I have recently returned from an epic birding journey with fellow birder Heyn De Kock and Geoff Gates to Gluepot in South Australia. Heyn and I ended up driving over 3200 kilometers in 12 days and saw 135 species of birds. I will write the trip report in stages as I am still to process lots of the photos.
Our first destination was Fivebough Swamp located just outside of Leeton, NSW about 600km west of Sydney. The wetlands were recognised as being a Wetland of International Importance through designation under the Ramsar Convention on 21 October 2002 and have had 188 species of bird recorded there. We arrived pretty late in the afternoon and parked at the Petersham Road carpark. We instantly heard several small birds being Yellow Thornbill, Weebill and I think Superb Fairy Wrens. As we walked towards the swamp we could see they had recieved a lot of rain as all the paths were flooded as was the bird hide. I did see Western Gerygone and the biggest gathering of Willie Wagtails I had ever seen.
Due to the flooding it was going to be difficult to capture water birds so I took a few shots of the Weebills instead.
We meet a local birder at the location who gave us lots of useful information and while we were chatting a flock of Superb Parrots flew overhead which was a new bird for Heyn and I. We went for a walk and saw a few Swamp Harriers, Reed Warbler and Grebes but due to bad light no photos.
Binya State Forest
We decided to go to Binya State Forest just East of Griffith to have a look for Turquoise Parrot and Red-capped Robin. We took Brobenah Hall Road and Enroute we saw Apostlebirds, Nankeen Night Heron, Double Barred Finches & Varied Sitella(Ewan Smiles Rd), White-necked Heron and Yellow-billed Spoonbill. We arrived mid morning and after a short drive I spotted my first ever Red-capped Robin sitting on some dead branches.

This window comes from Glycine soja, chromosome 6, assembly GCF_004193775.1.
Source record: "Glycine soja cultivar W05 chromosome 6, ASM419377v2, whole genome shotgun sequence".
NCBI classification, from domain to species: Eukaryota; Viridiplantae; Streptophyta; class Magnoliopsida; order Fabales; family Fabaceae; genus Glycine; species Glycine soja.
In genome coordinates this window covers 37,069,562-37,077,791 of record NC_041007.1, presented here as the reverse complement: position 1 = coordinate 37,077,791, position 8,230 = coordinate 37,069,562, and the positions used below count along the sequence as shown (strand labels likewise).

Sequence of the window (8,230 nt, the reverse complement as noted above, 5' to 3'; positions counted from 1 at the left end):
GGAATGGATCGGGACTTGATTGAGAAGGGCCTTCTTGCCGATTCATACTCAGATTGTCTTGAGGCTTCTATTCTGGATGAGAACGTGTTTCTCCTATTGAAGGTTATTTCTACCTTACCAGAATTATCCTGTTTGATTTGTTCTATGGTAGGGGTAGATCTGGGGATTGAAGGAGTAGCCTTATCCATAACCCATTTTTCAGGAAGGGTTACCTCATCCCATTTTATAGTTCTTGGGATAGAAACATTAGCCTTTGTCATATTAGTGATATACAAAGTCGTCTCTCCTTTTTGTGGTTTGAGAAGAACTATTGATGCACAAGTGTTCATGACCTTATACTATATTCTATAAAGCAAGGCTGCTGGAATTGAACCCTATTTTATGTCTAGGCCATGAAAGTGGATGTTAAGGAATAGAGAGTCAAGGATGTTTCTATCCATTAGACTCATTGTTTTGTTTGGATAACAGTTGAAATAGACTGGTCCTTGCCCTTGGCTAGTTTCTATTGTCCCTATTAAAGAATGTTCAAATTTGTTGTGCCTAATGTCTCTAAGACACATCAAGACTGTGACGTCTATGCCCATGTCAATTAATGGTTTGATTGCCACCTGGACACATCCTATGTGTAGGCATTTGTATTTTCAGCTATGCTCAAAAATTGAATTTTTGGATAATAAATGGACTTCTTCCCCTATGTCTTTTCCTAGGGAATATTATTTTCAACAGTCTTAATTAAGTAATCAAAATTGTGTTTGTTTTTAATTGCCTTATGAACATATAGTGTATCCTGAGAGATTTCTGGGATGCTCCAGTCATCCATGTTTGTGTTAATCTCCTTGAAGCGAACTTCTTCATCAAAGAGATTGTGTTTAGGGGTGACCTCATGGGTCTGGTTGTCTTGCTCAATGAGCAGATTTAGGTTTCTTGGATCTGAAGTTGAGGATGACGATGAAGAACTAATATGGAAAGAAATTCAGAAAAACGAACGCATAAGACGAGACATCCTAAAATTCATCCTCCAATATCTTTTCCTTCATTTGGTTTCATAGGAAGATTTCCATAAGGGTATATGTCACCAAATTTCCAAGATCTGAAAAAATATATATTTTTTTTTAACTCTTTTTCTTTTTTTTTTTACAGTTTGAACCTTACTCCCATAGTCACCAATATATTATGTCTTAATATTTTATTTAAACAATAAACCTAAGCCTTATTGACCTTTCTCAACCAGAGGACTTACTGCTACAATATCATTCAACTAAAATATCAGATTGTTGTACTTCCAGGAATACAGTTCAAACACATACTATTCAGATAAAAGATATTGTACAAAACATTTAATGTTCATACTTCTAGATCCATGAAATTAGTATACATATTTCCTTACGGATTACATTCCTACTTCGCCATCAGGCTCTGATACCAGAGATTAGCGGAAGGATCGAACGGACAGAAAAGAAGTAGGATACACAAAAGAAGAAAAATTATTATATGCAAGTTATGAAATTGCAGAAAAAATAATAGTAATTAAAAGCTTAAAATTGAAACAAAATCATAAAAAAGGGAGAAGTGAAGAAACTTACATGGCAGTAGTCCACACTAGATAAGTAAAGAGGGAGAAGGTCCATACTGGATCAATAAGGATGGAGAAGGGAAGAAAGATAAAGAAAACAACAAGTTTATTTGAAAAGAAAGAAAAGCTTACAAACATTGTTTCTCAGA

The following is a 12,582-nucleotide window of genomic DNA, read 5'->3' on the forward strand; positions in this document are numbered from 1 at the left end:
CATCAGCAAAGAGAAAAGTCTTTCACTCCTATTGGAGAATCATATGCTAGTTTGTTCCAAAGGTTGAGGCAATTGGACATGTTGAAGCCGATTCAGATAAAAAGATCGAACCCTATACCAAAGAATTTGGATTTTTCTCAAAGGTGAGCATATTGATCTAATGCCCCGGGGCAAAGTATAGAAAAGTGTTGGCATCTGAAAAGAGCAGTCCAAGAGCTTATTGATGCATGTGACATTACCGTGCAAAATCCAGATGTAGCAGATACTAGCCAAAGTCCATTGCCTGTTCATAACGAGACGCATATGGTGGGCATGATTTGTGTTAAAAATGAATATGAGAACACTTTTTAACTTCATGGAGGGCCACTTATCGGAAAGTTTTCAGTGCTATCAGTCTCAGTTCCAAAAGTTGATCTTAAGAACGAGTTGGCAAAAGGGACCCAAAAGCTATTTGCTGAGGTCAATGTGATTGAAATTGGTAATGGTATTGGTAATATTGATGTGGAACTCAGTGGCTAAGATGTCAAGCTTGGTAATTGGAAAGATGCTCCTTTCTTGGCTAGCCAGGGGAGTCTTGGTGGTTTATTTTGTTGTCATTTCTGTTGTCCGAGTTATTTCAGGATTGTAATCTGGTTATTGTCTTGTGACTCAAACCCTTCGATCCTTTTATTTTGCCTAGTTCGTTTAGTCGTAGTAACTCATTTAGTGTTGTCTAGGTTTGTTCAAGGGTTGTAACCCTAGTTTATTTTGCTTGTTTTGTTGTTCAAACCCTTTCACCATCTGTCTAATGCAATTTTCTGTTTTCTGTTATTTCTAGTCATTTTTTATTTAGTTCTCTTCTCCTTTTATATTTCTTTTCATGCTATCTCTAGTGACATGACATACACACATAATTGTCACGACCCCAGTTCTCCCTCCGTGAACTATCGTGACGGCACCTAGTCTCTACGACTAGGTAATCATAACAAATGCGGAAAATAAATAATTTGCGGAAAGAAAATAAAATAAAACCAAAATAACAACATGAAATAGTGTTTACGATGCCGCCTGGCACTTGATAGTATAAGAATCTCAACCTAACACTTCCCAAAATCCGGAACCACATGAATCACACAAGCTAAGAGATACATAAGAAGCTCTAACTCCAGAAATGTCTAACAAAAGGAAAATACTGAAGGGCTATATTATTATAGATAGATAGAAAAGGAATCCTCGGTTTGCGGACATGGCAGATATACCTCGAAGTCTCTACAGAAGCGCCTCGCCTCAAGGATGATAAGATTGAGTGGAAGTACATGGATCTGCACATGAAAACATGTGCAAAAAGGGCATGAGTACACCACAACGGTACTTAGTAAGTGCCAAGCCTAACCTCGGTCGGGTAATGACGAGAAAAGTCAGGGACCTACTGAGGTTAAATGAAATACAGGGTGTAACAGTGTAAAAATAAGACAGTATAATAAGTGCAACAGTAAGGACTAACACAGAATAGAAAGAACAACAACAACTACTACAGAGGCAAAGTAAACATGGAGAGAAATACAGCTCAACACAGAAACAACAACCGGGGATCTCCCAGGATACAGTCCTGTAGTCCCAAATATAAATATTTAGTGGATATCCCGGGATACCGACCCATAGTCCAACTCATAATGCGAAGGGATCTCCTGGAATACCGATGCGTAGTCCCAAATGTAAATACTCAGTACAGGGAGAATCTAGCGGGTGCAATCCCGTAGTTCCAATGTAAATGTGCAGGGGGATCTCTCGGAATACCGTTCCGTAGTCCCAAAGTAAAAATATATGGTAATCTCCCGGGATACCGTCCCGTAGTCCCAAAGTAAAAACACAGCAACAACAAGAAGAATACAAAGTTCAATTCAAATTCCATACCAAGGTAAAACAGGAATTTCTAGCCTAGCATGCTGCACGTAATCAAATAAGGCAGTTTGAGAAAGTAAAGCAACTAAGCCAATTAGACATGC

We stopped and watched the bird as it flew from perch to perch in the search of food. It was relatively easy to see which perches it preferred and we simply cable tied some perches to the dead tree and after awhile the bird landed on our perch allowing for some images I was very happy with.
Other notable birds we saw were Fan-tailed Cuckoo, Red-rumped Parrots and Chestnut-rumped Thornbills.
Nericon and Campbell Swamp
The next destination was Campbells Swamp just North of Griffith. We inadvertently went to Nericon Swamp which is located on the right just north of Campbells Swamp. I am glad we did as we saw a lot of birdlife during our short stay. There were a large number of raptors with White-bellied Sea Eagle, Swamp Harrier, Whistling Kite, Black Kite and Black-Shouldered Kite all soaring in the sky.
I was also stoked to see my first Black-tailed Native-hen, Red-kneed Dotterel and Black-winged Stilt all feeding at the waters edge. I got muddy and crawled towards the Red-kneed Dotterel and took a few shots but due to the flooding the water was thick with dead plant matter making it hard to isolate the birds. Still I got a good ID shot.
I also tried in vain to get a good Black-winged Stilt shot but they proved to be flighty and all I managed was a flight shot as they took to the air.
As the light was fading we went over to Campbells Swamp to check it out. I was extremely impressed with the boardwalk and bird hide which is a credit to the locals for supporting birdlife. We saw Musk Duck, Brown Falcon, Black Kite and Reed warbler during our quick walk. Unfortunately the site was not that conducive to photography so we had a quick look around before heading back to Nericon Swamp.
That was the end of our first two days, I was over the moon with the Red-capped Robin shots but a little disspointed in the quality of the other shots. Still the journey was only beginning and the next morning we were setting out for Hattah-Kulkyne National Park were I had high hopes for seeing lots of new birds.
Read Part 2 of my Epic Birding Journey
Photographic Gear Used
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